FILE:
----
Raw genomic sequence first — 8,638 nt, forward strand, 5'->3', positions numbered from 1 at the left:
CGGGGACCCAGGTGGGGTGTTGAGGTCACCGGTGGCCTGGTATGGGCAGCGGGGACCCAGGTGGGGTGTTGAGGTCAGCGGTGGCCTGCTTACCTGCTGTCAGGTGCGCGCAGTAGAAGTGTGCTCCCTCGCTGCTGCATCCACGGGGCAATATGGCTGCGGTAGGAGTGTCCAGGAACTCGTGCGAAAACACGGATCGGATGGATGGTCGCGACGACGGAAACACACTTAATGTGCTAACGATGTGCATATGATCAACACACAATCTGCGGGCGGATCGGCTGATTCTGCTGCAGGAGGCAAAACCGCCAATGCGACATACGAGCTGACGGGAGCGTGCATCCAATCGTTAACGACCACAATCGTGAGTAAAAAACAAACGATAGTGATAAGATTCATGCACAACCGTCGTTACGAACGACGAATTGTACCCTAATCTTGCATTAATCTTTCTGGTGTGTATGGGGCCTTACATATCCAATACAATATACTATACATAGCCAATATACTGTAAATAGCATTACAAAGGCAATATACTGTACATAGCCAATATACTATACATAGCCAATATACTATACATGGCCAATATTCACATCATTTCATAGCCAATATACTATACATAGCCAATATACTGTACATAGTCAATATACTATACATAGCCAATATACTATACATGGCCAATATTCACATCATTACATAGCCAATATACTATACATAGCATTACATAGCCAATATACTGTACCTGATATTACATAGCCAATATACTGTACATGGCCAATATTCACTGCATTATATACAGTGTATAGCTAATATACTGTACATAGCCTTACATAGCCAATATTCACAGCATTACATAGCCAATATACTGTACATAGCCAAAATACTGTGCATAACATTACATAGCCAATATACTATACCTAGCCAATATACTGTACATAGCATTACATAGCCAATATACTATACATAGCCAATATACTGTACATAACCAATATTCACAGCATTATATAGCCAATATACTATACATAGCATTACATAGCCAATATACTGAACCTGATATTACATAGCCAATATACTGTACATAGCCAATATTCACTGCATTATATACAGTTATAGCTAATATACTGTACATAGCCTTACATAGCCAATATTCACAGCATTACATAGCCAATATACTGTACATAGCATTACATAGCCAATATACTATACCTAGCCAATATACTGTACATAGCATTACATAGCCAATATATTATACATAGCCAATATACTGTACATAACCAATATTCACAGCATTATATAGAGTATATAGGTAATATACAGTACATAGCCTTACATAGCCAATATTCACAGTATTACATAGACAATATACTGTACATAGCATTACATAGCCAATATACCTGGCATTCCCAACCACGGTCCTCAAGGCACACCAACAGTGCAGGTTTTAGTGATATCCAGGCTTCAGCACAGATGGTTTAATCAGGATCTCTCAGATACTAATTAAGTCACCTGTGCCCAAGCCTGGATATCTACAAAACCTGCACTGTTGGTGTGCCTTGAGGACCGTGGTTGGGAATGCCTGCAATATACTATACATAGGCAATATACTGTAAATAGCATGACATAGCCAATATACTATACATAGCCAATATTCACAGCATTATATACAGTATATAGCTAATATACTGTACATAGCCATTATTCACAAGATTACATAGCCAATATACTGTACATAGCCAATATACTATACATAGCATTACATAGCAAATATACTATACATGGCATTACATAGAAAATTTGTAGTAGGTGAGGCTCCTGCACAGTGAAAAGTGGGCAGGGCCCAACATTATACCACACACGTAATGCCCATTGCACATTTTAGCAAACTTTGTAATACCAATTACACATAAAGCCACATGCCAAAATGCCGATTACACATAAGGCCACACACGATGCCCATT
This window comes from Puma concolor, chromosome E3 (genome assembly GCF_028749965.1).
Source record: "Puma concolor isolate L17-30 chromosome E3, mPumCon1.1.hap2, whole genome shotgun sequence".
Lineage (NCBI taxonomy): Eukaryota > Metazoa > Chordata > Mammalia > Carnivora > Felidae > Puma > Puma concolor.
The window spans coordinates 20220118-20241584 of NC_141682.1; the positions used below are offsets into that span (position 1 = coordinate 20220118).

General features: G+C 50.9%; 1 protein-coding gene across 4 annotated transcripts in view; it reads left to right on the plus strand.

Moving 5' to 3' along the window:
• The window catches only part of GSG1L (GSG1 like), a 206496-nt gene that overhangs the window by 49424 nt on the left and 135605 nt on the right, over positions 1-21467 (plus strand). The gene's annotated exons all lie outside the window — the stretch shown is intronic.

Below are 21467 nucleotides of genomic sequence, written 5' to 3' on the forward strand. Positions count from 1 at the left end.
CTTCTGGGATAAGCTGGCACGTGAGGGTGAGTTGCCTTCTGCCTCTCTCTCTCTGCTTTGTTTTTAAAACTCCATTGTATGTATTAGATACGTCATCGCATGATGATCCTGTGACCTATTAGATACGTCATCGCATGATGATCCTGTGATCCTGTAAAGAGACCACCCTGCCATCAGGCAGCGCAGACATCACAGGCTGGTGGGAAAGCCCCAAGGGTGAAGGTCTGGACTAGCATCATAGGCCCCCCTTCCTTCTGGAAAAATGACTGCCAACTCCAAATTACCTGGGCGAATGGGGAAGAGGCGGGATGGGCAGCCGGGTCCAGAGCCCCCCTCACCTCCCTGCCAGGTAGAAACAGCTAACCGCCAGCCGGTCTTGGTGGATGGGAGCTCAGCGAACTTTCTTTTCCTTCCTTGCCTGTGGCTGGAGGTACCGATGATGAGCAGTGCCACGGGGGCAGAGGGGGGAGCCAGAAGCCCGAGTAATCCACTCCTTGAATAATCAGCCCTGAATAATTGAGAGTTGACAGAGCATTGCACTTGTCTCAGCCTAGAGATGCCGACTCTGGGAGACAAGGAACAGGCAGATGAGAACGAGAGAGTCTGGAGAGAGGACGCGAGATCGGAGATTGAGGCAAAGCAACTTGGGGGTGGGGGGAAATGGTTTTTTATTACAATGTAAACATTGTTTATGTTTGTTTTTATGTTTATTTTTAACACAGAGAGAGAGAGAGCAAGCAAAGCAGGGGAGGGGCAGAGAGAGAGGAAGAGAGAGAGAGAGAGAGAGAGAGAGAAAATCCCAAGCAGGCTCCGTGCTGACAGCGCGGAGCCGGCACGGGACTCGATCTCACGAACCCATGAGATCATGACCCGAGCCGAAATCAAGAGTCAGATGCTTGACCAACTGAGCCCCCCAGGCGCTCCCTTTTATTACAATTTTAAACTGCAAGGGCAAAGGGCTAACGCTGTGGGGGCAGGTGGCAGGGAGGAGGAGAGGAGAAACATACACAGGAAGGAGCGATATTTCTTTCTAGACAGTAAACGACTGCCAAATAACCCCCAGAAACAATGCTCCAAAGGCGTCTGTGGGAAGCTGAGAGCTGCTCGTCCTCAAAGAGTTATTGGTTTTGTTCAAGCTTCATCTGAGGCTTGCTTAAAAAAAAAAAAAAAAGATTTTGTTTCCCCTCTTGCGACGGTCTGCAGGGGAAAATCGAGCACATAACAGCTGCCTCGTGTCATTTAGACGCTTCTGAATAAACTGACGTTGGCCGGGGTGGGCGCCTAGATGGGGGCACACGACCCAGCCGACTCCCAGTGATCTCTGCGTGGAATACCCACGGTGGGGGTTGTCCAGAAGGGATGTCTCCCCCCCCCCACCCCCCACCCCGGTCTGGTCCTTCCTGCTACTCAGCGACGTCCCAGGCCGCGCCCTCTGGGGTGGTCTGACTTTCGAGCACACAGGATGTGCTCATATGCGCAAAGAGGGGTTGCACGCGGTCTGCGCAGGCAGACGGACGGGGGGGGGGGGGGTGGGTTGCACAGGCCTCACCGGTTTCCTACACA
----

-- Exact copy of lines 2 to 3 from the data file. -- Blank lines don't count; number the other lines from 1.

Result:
CGGGGACCCAGGTGGGGTGTTGAGGTCACCGGTGGCCTGGTATGGGCAGCGGGGACCCAGGTGGGGTGTTGAGGTCAGCGGTGGCCTGCTTACCTGCTGTCAGGTGCGCGCAGTAGAAGTGTGCTCCCTCGCTGCTGCATCCACGGGGCAATATGGCTGCGGTAGGAGTGTCCAGGAACTCGTGCGAAAACACGGATCGGATGGATGGTCGCGACGACGGAAACACACTTAATGTGCTAACGATGTGCATATGATCAACACACAATCTGCGGGCGGATCGGCTGATTCTGCTGCAGGAGGCAAAACCGCCAATGCGACATACGAGCTGACGGGAGCGTGCATCCAATCGTTAACGACCACAATCGTGAGTAAAAAACAAACGATAGTGATAAGATTCATGCACAACCGTCGTTACGAACGACGAATTGTACCCTAATCTTGCATTAATCTTTCTGGTGTGTATGGGGCCTTACATATCCAATACAATATACTATACATAGCCAATATACTGTAAATAGCATTACAAAGGCAATATACTGTACATAGCCAATATACTATACATAGCCAATATACTATACATGGCCAATATTCACATCATTTCATAGCCAATATACTATACATAGCCAATATACTGTACATAGTCAATATACTATACATAGCCAATATACTATACATGGCCAATATTCACATCATTACATAGCCAATATACTATACATAGCATTACATAGCCAATATACTGTACCTGATATTACATAGCCAATATACTGTACATGGCCAATATTCACTGCATTATATACAGTGTATAGCTAATATACTGTACATAGCCTTACATAGCCAATATTCACAGCATTACATAGCCAATATACTGTACATAGCCAAAATACTGTGCATAACATTACATAGCCAATATACTATACCTAGCCAATATACTGTACATAGCATTACATAGCCAATATACTATACATAGCCAATATACTGTACATAACCAATATTCACAGCATTATATAGCCAATATACTATACATAGCATTACATAGCCAATATACTGAACCTGATATTACATAGCCAATATACTGTACATAGCCAATATTCACTGCATTATATACAGTTATAGCTAATATACTGTACATAGCCTTACATAGCCAATATTCACAGCATTACATAGCCAATATACTGTACATAGCATTACATAGCCAATATACTATACCTAGCCAATATACTGTACATAGCATTACATAGCCAATATATTATACATAGCCAATATACTGTACATAACCAATATTCACAGCATTATATAGAGTATATAGGTAATATACAGTACATAGCCTTACATAGCCAATATTCACAGTATTACATAGACAATATACTGTACATAGCATTACATAGCCAATATACCTGGCATTCCCAACCACGGTCCTCAAGGCACACCAACAGTGCAGGTTTTAGTGATATCCAGGCTTCAGCACAGATGGTTTAATCAGGATCTCTCAGATACTAATTAAGTCACCTGTGCCCAAGCCTGGATATCTACAAAACCTGCACTGTTGGTGTGCCTTGAGGACCGTGGTTGGGAATGCCTGCAATATACTATACATAGGCAATATACTGTAAATAGCATGACATAGCCAATATACTATACATAGCCAATATTCACAGCATTATATACAGTATATAGCTAATATACTGTACATAGCCATTATTCACAAGATTACATAGCCAATATACTGTACATAGCCAATATACTATACATAGCATTACATAGCAAATATACTATACATGGCATTACATAGAAAATTTGTAGTAGGTGAGGCTCCTGCACAGTGAAAAGTGGGCAGGGCCCAACATTATACCACACACGTAATGCCCATTGCACATTTTAGCAAACTTTGTAATACCAATTACACATAAAGCCACATGCCAAAATGCCGATTACACATAAGGCCACACACGATGCCCATT
This window comes from Puma concolor, chromosome E3 (genome assembly GCF_028749965.1).